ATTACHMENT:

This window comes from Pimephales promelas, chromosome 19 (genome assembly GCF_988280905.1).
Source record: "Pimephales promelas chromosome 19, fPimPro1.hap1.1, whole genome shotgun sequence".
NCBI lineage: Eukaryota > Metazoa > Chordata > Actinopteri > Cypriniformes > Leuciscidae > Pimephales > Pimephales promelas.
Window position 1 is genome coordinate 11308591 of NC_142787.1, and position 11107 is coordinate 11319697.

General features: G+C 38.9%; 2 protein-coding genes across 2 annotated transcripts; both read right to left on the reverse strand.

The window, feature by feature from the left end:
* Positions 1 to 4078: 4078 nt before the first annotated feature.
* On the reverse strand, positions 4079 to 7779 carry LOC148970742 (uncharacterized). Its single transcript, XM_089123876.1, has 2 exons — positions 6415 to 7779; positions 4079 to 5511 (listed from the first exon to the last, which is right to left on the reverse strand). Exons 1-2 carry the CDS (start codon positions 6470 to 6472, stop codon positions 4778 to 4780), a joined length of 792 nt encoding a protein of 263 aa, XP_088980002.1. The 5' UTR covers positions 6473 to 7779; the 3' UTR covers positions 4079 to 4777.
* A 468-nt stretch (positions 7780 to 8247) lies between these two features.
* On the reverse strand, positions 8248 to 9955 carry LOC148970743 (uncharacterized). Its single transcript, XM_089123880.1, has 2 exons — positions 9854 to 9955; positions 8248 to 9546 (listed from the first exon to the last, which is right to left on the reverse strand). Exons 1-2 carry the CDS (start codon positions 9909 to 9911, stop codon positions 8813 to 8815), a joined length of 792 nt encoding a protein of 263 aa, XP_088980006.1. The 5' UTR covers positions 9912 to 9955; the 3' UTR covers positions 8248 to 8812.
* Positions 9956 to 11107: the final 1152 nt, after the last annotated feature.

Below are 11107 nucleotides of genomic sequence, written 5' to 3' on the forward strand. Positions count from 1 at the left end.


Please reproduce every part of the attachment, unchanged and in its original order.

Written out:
This window comes from Pimephales promelas, chromosome 19 (genome assembly GCF_988280905.1).
Source record: "Pimephales promelas chromosome 19, fPimPro1.hap1.1, whole genome shotgun sequence".
NCBI lineage: Eukaryota > Metazoa > Chordata > Actinopteri > Cypriniformes > Leuciscidae > Pimephales > Pimephales promelas.
Window position 1 is genome coordinate 11308591 of NC_142787.1, and position 11107 is coordinate 11319697.

General features: G+C 38.9%; 2 protein-coding genes across 2 annotated transcripts; both read right to left on the reverse strand.

The window, feature by feature from the left end:
* Positions 1 to 4078: 4078 nt before the first annotated feature.
* On the reverse strand, positions 4079 to 7779 carry LOC148970742 (uncharacterized). Its single transcript, XM_089123876.1, has 2 exons — positions 6415 to 7779; positions 4079 to 5511 (listed from the first exon to the last, which is right to left on the reverse strand). Exons 1-2 carry the CDS (start codon positions 6470 to 6472, stop codon positions 4778 to 4780), a joined length of 792 nt encoding a protein of 263 aa, XP_088980002.1. The 5' UTR covers positions 6473 to 7779; the 3' UTR covers positions 4079 to 4777.
* A 468-nt stretch (positions 7780 to 8247) lies between these two features.
* On the reverse strand, positions 8248 to 9955 carry LOC148970743 (uncharacterized). Its single transcript, XM_089123880.1, has 2 exons — positions 9854 to 9955; positions 8248 to 9546 (listed from the first exon to the last, which is right to left on the reverse strand). Exons 1-2 carry the CDS (start codon positions 9909 to 9911, stop codon positions 8813 to 8815), a joined length of 792 nt encoding a protein of 263 aa, XP_088980006.1. The 5' UTR covers positions 9912 to 9955; the 3' UTR covers positions 8248 to 8812.
* Positions 9956 to 11107: the final 1152 nt, after the last annotated feature.

Below are 11107 nucleotides of genomic sequence, written 5' to 3' on the forward strand. Positions count from 1 at the left end.